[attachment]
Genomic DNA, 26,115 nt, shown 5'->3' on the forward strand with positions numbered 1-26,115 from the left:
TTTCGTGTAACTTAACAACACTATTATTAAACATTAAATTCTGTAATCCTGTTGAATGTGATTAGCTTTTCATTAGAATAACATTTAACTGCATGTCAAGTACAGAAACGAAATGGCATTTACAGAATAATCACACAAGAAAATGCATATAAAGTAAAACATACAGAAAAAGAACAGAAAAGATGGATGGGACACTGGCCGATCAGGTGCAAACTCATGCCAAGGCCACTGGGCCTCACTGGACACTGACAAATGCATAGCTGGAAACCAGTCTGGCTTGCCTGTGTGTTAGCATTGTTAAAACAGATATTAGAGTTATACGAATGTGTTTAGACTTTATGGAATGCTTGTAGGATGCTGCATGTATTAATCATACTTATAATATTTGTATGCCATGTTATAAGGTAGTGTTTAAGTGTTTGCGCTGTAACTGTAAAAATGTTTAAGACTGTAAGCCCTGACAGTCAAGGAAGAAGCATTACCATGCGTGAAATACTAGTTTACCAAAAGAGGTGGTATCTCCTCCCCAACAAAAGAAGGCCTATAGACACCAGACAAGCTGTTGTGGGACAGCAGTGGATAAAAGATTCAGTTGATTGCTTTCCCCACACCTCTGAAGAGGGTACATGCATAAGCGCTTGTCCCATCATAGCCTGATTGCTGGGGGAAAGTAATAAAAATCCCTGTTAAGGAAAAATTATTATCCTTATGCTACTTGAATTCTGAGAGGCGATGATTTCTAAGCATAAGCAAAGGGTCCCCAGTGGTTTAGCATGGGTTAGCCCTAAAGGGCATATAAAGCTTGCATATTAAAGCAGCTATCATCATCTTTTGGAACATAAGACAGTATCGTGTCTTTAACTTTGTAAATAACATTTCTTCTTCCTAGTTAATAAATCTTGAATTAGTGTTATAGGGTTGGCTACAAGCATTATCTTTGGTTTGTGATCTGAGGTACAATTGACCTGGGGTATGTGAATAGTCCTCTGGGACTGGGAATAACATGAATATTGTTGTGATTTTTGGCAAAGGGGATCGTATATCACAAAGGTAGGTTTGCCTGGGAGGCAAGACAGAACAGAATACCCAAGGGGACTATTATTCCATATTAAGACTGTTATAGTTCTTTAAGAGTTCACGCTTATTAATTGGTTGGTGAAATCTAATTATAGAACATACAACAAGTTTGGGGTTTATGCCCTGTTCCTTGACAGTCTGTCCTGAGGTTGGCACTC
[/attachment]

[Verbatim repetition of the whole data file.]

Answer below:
Genomic DNA, 26,115 nt, shown 5'->3' on the forward strand with positions numbered 1-26,115 from the left:
TTTCGTGTAACTTAACAACACTATTATTAAACATTAAATTCTGTAATCCTGTTGAATGTGATTAGCTTTTCATTAGAATAACATTTAACTGCATGTCAAGTACAGAAACGAAATGGCATTTACAGAATAATCACACAAGAAAATGCATATAAAGTAAAACATACAGAAAAAGAACAGAAAAGATGGATGGGACACTGGCCGATCAGGTGCAAACTCATGCCAAGGCCACTGGGCCTCACTGGACACTGACAAATGCATAGCTGGAAACCAGTCTGGCTTGCCTGTGTGTTAGCATTGTTAAAACAGATATTAGAGTTATACGAATGTGTTTAGACTTTATGGAATGCTTGTAGGATGCTGCATGTATTAATCATACTTATAATATTTGTATGCCATGTTATAAGGTAGTGTTTAAGTGTTTGCGCTGTAACTGTAAAAATGTTTAAGACTGTAAGCCCTGACAGTCAAGGAAGAAGCATTACCATGCGTGAAATACTAGTTTACCAAAAGAGGTGGTATCTCCTCCCCAACAAAAGAAGGCCTATAGACACCAGACAAGCTGTTGTGGGACAGCAGTGGATAAAAGATTCAGTTGATTGCTTTCCCCACACCTCTGAAGAGGGTACATGCATAAGCGCTTGTCCCATCATAGCCTGATTGCTGGGGGAAAGTAATAAAAATCCCTGTTAAGGAAAAATTATTATCCTTATGCTACTTGAATTCTGAGAGGCGATGATTTCTAAGCATAAGCAAAGGGTCCCCAGTGGTTTAGCATGGGTTAGCCCTAAAGGGCATATAAAGCTTGCATATTAAAGCAGCTATCATCATCTTTTGGAACATAAGACAGTATCGTGTCTTTAACTTTGTAAATAACATTTCTTCTTCCTAGTTAATAAATCTTGAATTAGTGTTATAGGGTTGGCTACAAGCATTATCTTTGGTTTGTGATCTGAGGTACAATTGACCTGGGGTATGTGAATAGTCCTCTGGGACTGGGAATAACATGAATATTGTTGTGATTTTTGGCAAAGGGGATCGTATATCACAAAGGTAGGTTTGCCTGGGAGGCAAGACAGAACAGAATACCCAAGGGGACTATTATTCCATATTAAGACTGTTATAGTTCTTTAAGAGTTCACGCTTATTAATTGGTTGGTGAAATCTAATTATAGAACATACAACAAGTTTGGGGTTTATGCCCTGTTCCTTGACAGTCTGTCCTGAGGTTGGCACTC